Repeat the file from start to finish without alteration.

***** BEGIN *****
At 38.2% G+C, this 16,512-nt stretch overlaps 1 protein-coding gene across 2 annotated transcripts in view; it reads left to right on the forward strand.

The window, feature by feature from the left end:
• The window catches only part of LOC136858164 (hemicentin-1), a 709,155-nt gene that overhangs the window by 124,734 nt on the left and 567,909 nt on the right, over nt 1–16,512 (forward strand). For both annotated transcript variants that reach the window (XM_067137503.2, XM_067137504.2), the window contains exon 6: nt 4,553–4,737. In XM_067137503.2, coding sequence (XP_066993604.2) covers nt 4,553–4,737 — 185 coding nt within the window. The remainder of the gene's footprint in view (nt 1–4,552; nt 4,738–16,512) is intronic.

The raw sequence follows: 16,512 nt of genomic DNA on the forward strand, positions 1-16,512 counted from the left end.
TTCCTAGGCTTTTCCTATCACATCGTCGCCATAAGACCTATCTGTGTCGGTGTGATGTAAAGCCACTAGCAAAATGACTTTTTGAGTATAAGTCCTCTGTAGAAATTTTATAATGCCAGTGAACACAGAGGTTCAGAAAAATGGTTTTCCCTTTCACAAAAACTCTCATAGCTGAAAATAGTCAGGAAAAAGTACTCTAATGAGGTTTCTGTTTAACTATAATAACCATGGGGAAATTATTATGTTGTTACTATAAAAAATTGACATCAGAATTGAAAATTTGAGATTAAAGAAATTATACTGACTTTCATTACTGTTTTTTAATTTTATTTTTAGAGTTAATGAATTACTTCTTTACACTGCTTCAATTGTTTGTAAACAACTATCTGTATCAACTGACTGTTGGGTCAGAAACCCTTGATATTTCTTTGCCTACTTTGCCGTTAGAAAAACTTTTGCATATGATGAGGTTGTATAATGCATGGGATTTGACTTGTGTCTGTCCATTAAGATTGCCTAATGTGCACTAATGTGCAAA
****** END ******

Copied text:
At 38.2% G+C, this 16,512-nt stretch overlaps 1 protein-coding gene across 2 annotated transcripts in view; it reads left to right on the forward strand.

The window, feature by feature from the left end:
• The window catches only part of LOC136858164 (hemicentin-1), a 709,155-nt gene that overhangs the window by 124,734 nt on the left and 567,909 nt on the right, over nt 1–16,512 (forward strand). For both annotated transcript variants that reach the window (XM_067137503.2, XM_067137504.2), the window contains exon 6: nt 4,553–4,737. In XM_067137503.2, coding sequence (XP_066993604.2) covers nt 4,553–4,737 — 185 coding nt within the window. The remainder of the gene's footprint in view (nt 1–4,552; nt 4,738–16,512) is intronic.

The raw sequence follows: 16,512 nt of genomic DNA on the forward strand, positions 1-16,512 counted from the left end.
TTCCTAGGCTTTTCCTATCACATCGTCGCCATAAGACCTATCTGTGTCGGTGTGATGTAAAGCCACTAGCAAAATGACTTTTTGAGTATAAGTCCTCTGTAGAAATTTTATAATGCCAGTGAACACAGAGGTTCAGAAAAATGGTTTTCCCTTTCACAAAAACTCTCATAGCTGAAAATAGTCAGGAAAAAGTACTCTAATGAGGTTTCTGTTTAACTATAATAACCATGGGGAAATTATTATGTTGTTACTATAAAAAATTGACATCAGAATTGAAAATTTGAGATTAAAGAAATTATACTGACTTTCATTACTGTTTTTTAATTTTATTTTTAGAGTTAATGAATTACTTCTTTACACTGCTTCAATTGTTTGTAAACAACTATCTGTATCAACTGACTGTTGGGTCAGAAACCCTTGATATTTCTTTGCCTACTTTGCCGTTAGAAAAACTTTTGCATATGATGAGGTTGTATAATGCATGGGATTTGACTTGTGTCTGTCCATTAAGATTGCCTAATGTGCACTAATGTGCAAA